- The Washington Times - Wednesday, January 25, 2006

Scammers pretending to be Maryland health department employees are calling area residents and offering prizes in an effort to steal personal information, prompting a warning yesterday from the state attorney general.

The state has received about a dozen complaints from residents who said they were solicited by callers claiming to be with the Maryland Department of Health and Mental Hygiene.

The scam artists told the consumers they had won $1,000 but had to provide personal information to collect their prizes.

“The Maryland health department is not calling people offering prizes. Government agencies don’t do that,” said state Attorney General J. Joseph Curran Jr.

The agency is tracking one phone number but the scam artists tend to make the calls from outside of the United States, which makes them harder to catch, Mr. Curran said.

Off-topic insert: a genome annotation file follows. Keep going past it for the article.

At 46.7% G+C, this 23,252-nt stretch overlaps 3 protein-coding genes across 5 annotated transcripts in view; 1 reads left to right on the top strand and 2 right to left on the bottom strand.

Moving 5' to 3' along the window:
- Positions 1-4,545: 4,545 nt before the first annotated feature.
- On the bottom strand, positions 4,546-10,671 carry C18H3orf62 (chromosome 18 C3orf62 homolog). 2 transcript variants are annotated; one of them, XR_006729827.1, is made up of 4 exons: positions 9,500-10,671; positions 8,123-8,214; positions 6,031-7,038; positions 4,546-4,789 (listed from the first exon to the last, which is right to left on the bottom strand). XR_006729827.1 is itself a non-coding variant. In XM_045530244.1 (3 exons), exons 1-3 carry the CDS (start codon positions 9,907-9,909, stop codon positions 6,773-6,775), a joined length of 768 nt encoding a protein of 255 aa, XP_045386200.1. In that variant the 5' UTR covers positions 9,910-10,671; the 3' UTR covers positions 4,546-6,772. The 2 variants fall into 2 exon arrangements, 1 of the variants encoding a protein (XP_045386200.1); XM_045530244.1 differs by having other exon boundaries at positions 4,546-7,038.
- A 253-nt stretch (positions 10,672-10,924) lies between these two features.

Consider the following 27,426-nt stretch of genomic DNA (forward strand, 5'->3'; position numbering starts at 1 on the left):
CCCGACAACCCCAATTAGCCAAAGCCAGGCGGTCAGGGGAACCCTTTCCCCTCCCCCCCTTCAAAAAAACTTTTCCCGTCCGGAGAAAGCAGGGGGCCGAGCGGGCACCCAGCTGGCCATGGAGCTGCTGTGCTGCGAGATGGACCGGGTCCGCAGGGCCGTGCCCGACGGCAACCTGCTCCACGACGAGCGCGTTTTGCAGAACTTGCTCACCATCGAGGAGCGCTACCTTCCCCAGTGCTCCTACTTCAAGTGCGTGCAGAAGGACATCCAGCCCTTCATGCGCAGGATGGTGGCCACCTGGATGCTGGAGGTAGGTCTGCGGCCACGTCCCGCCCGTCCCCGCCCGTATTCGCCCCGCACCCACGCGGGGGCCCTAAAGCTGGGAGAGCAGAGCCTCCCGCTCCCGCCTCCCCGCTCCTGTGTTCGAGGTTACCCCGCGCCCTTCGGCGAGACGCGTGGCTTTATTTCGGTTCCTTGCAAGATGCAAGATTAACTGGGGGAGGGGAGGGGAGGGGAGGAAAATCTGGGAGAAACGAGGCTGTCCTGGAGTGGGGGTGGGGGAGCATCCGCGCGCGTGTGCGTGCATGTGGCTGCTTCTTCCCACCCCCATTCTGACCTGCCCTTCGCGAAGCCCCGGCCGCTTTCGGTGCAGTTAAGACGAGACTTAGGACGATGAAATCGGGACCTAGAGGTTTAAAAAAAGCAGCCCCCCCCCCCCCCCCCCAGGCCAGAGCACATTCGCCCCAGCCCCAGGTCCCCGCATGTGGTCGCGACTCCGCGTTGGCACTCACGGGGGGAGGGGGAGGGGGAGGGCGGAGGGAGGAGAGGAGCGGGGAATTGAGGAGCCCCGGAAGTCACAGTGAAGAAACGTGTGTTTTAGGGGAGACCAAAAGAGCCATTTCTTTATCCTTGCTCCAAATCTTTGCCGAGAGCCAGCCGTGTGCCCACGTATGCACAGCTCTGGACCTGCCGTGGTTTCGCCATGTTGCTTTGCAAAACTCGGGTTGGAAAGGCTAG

It appeared to be the first time Maryland’s health agency was used for such a scam, said department spokesman John Hammond.

Mr. Curran, who called the latest scam a “novel approach,” urged residents never to give out any personal or financial information to strangers, even those claiming to work for the state or local government.

“All of these callers are scam artists and they are just trying to get your personal or financial information in order to steal your money or falsely obtain credit in your name,” he said.

Virginia, Pennsylvania, Texas, Colorado, Minnesota, Oklahoma and Washington state have reported similar scams, in which fake health department employees call consumers about medical discount vouchers or other prizes, Mr. Curran said.

One Virginia resident filed a similar complaint with the Federal Trade Commission on Nov. 29, according to Virginia’s Attorney General’s Office.

The District has not received complaints about this particular phone scam, according to a spokeswoman for the District’s Office of the Attorney General.

Maryland has not received any information about scams involving the Medicare Part D drug benefit, but Mr. Curran said his office is closely watching for potential fraud, especially because the beneficiaries are senior citizens.

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